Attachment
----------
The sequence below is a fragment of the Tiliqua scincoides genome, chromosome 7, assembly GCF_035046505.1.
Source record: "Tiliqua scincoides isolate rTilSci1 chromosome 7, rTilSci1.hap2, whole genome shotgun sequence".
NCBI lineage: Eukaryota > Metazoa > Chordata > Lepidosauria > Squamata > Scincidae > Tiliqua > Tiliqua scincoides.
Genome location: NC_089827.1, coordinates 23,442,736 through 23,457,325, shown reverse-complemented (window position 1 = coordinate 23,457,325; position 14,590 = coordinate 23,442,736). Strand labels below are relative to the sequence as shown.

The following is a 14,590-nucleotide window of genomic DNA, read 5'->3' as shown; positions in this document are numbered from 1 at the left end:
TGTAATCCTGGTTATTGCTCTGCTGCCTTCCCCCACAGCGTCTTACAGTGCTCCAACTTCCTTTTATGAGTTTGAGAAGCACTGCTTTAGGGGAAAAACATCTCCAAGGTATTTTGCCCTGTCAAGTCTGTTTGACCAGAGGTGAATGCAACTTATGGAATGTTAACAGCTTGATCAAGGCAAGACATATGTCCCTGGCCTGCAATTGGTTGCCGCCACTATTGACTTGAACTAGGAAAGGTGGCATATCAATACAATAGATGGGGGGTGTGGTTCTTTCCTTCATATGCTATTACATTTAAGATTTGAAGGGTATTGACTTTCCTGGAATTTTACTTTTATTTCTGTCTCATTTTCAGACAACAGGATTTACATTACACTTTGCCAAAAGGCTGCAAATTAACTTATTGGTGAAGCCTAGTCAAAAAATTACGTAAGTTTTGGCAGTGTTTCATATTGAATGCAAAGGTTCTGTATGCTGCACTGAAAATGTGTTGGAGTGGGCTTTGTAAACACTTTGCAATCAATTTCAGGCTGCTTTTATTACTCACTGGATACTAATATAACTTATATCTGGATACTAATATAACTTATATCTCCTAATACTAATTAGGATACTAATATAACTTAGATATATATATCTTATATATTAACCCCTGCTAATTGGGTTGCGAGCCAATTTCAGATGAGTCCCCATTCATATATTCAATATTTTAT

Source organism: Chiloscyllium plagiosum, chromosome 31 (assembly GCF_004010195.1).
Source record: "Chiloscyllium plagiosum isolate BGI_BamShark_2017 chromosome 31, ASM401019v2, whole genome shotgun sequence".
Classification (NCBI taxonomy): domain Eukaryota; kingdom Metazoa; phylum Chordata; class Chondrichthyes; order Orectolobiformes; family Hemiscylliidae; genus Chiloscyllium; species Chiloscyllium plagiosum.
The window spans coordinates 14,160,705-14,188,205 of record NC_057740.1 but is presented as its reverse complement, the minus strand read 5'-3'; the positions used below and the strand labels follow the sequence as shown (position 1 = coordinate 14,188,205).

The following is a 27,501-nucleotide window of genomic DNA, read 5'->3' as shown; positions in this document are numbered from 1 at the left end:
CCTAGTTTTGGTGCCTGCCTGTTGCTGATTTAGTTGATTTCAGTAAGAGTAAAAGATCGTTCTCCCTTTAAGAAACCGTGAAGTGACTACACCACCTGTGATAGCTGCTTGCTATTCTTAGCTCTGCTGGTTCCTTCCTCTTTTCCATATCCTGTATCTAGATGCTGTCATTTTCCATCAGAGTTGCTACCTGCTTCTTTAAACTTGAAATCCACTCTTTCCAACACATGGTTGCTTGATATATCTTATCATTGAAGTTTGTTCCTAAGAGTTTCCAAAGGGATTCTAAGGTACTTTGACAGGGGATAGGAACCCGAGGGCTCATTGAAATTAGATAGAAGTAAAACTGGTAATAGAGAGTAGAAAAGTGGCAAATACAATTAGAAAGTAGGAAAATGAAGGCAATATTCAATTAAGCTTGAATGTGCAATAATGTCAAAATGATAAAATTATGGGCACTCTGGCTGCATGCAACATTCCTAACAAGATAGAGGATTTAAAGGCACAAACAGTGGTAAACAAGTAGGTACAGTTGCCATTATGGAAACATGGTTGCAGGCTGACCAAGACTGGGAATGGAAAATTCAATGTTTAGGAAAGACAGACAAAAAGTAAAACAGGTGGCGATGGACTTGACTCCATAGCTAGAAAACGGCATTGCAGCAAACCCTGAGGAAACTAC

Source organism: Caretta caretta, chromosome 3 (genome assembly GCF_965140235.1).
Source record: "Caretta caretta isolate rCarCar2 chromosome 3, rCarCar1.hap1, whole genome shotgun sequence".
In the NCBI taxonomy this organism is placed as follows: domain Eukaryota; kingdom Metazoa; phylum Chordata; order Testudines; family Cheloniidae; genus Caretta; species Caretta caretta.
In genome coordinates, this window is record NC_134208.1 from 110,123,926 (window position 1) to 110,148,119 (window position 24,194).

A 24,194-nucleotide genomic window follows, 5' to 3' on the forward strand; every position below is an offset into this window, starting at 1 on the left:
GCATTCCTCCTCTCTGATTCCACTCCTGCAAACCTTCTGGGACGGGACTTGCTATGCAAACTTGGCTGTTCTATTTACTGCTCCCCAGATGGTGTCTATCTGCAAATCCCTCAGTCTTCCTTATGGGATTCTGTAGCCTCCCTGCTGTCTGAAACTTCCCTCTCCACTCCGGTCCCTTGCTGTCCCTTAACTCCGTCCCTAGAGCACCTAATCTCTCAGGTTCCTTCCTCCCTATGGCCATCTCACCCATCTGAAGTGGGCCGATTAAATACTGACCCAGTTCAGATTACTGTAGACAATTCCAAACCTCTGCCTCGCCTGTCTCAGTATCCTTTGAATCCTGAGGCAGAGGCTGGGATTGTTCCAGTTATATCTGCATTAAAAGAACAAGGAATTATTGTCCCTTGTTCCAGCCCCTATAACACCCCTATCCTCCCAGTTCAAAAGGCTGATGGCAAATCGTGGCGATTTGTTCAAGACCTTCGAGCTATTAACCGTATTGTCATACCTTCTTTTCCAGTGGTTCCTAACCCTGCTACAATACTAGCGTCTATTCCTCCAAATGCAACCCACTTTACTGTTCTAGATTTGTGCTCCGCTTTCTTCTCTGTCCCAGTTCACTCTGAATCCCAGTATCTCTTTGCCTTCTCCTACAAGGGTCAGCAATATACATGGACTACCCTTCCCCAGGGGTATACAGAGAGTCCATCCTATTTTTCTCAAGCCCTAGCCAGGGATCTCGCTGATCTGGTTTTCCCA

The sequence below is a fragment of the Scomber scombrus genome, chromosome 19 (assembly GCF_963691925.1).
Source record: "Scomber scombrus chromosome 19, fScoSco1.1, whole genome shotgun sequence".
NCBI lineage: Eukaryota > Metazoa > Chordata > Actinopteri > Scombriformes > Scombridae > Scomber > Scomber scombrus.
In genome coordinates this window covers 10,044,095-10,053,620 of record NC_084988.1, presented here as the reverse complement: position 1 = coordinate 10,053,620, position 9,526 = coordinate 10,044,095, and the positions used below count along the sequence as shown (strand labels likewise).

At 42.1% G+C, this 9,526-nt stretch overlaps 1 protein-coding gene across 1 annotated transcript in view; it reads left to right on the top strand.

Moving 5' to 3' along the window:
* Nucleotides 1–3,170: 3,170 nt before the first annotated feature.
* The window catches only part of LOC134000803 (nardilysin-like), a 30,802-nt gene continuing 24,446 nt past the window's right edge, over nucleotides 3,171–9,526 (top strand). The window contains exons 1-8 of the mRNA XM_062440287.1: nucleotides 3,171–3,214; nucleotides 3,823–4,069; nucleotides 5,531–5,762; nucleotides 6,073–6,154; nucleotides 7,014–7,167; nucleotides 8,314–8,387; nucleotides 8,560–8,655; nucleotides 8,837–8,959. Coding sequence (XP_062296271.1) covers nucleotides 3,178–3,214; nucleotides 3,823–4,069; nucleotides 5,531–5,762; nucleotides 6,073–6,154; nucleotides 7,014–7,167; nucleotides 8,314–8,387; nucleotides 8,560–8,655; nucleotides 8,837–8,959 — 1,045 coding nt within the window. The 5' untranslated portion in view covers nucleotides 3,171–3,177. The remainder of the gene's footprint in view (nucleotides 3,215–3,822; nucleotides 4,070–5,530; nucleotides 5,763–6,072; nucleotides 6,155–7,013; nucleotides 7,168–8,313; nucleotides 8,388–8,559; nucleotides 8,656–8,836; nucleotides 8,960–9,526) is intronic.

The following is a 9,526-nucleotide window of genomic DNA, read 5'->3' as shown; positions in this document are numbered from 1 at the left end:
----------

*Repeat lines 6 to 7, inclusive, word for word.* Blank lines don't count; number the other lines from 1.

TGTAATCCTGGTTATTGCTCTGCTGCCTTCCCCCACAGCGTCTTACAGTGCTCCAACTTCCTTTTATGAGTTTGAGAAGCACTGCTTTAGGGGAAAAACATCTCCAAGGTATTTTGCCCTGTCAAGTCTGTTTGACCAGAGGTGAATGCAACTTATGGAATGTTAACAGCTTGATCAAGGCAAGACATATGTCCCTGGCCTGCAATTGGTTGCCGCCACTATTGACTTGAACTAGGAAAGGTGGCATATCAATACAATAGATGGGGGGTGTGGTTCTTTCCTTCATATGCTATTACATTTAAGATTTGAAGGGTATTGACTTTCCTGGAATTTTACTTTTATTTCTGTCTCATTTTCAGACAACAGGATTTACATTACACTTTGCCAAAAGGCTGCAAATTAACTTATTGGTGAAGCCTAGTCAAAAAATTACGTAAGTTTTGGCAGTGTTTCATATTGAATGCAAAGGTTCTGTATGCTGCACTGAAAATGTGTTGGAGTGGGCTTTGTAAACACTTTGCAATCAATTTCAGGCTGCTTTTATTACTCACTGGATACTAATATAACTTATATCTGGATACTAATATAACTTATATCTCCTAATACTAATTAGGATACTAATATAACTTAGATATATATATCTTATATATTAACCCCTGCTAATTGGGTTGCGAGCCAATTTCAGATGAGTCCCCATTCATATATTCAATATTTTAT

Source organism: Chiloscyllium plagiosum, chromosome 31 (assembly GCF_004010195.1).